For real-time big database applications, I/O becomes critical. For example, mobile advertising technology companies require real-time data insertion and performance in order to capture the right data at the right time and subsequently deliver timely, relevant ads. What really happens when millions of users simultaneously “check in” at their favorite restaurants and then at the movies via a social media mobile app? Extracting and capturing this information relies on real-time data insertion, but quickly processing and learning from that data relies on compute performance. The ads you see are formulated and delivered based on your real-time location information, behavior patterns and preferences. Dynamic, real-time data requires high I/O storage and superior compute performance in order to provide such targeted ads.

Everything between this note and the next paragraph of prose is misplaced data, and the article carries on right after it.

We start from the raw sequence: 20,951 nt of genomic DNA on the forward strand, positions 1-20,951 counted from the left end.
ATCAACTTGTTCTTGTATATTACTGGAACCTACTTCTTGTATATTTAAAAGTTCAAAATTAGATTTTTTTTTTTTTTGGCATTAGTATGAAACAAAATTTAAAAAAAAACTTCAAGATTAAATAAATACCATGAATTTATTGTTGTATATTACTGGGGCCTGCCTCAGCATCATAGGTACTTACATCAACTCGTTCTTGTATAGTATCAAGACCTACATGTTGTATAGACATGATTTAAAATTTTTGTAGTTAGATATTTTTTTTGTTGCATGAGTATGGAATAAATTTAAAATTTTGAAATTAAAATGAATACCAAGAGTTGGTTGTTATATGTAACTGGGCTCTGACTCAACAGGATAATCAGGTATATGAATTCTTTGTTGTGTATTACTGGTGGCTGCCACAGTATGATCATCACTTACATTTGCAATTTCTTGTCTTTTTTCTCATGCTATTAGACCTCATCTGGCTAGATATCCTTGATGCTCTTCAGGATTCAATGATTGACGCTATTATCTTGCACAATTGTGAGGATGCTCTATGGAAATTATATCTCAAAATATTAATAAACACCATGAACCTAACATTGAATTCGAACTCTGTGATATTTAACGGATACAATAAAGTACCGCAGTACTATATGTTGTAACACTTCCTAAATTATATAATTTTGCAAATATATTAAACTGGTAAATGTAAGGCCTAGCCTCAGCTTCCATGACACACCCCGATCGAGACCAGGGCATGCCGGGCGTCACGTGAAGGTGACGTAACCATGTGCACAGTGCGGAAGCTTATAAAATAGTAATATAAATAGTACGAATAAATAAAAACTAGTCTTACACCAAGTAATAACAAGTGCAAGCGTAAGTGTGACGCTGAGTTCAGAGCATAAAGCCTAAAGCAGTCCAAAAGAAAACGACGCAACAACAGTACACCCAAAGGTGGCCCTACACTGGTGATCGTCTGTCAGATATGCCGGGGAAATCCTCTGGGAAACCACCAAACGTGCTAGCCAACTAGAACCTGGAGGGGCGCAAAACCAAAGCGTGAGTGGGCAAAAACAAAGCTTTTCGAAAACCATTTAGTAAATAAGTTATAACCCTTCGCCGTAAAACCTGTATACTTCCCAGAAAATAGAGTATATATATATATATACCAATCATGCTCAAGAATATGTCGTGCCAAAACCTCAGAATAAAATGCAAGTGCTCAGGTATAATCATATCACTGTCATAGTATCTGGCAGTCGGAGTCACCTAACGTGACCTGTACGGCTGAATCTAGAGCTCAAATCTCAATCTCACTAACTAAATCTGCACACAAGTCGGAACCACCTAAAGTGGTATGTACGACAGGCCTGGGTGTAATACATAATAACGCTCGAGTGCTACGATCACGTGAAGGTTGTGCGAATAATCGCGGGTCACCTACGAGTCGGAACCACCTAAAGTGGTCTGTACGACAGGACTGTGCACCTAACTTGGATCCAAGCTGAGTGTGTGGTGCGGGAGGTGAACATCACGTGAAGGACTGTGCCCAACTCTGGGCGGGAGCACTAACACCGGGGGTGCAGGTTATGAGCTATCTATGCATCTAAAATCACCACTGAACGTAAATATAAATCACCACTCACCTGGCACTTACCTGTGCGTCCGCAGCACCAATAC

From the proverbial needle-in-a-haystack backend processing to modern, real-time database applications, the term “big data” is used for both. Once you understand the distinct qualities of each type, you can make better decisions regarding the infrastructure and IaaS (Infrastructure-as-a-Service) models that fit one versus the other. Your organization likely has both types of “big data” challenges. Talk to Internap to find out how we can help you meet the needs of both.

Next: How to make IaaS work for your big data needs

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May 8, 2013

Bare metal cloud fits big data

INAP